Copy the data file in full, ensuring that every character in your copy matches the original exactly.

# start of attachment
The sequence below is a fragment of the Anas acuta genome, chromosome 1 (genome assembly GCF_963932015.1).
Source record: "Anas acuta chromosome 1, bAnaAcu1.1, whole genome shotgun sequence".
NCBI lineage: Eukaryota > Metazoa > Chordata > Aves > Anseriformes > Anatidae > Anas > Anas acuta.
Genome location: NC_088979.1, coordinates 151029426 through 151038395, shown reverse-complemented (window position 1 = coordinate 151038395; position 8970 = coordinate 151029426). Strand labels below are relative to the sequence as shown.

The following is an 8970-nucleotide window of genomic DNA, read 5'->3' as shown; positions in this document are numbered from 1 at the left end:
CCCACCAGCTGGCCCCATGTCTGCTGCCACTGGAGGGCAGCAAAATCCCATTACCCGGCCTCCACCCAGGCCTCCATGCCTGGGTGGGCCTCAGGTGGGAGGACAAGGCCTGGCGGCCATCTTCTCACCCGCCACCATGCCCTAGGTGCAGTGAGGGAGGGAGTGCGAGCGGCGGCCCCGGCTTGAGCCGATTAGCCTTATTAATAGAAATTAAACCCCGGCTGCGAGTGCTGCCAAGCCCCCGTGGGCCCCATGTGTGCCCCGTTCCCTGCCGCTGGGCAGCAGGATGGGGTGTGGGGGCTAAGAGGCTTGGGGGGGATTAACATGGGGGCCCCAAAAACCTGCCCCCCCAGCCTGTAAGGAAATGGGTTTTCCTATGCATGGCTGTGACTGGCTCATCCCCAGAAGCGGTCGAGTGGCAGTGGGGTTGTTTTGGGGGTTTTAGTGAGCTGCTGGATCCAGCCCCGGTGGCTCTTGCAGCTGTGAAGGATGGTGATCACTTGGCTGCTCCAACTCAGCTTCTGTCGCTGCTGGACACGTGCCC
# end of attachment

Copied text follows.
The sequence below is a fragment of the Anas acuta genome, chromosome 1 (genome assembly GCF_963932015.1).
Source record: "Anas acuta chromosome 1, bAnaAcu1.1, whole genome shotgun sequence".
NCBI lineage: Eukaryota > Metazoa > Chordata > Aves > Anseriformes > Anatidae > Anas > Anas acuta.
Genome location: NC_088979.1, coordinates 151029426 through 151038395, shown reverse-complemented (window position 1 = coordinate 151038395; position 8970 = coordinate 151029426). Strand labels below are relative to the sequence as shown.

The following is an 8970-nucleotide window of genomic DNA, read 5'->3' as shown; positions in this document are numbered from 1 at the left end:
CCCACCAGCTGGCCCCATGTCTGCTGCCACTGGAGGGCAGCAAAATCCCATTACCCGGCCTCCACCCAGGCCTCCATGCCTGGGTGGGCCTCAGGTGGGAGGACAAGGCCTGGCGGCCATCTTCTCACCCGCCACCATGCCCTAGGTGCAGTGAGGGAGGGAGTGCGAGCGGCGGCCCCGGCTTGAGCCGATTAGCCTTATTAATAGAAATTAAACCCCGGCTGCGAGTGCTGCCAAGCCCCCGTGGGCCCCATGTGTGCCCCGTTCCCTGCCGCTGGGCAGCAGGATGGGGTGTGGGGGCTAAGAGGCTTGGGGGGGATTAACATGGGGGCCCCAAAAACCTGCCCCCCCAGCCTGTAAGGAAATGGGTTTTCCTATGCATGGCTGTGACTGGCTCATCCCCAGAAGCGGTCGAGTGGCAGTGGGGTTGTTTTGGGGGTTTTAGTGAGCTGCTGGATCCAGCCCCGGTGGCTCTTGCAGCTGTGAAGGATGGTGATCACTTGGCTGCTCCAACTCAGCTTCTGTCGCTGCTGGACACGTGCCC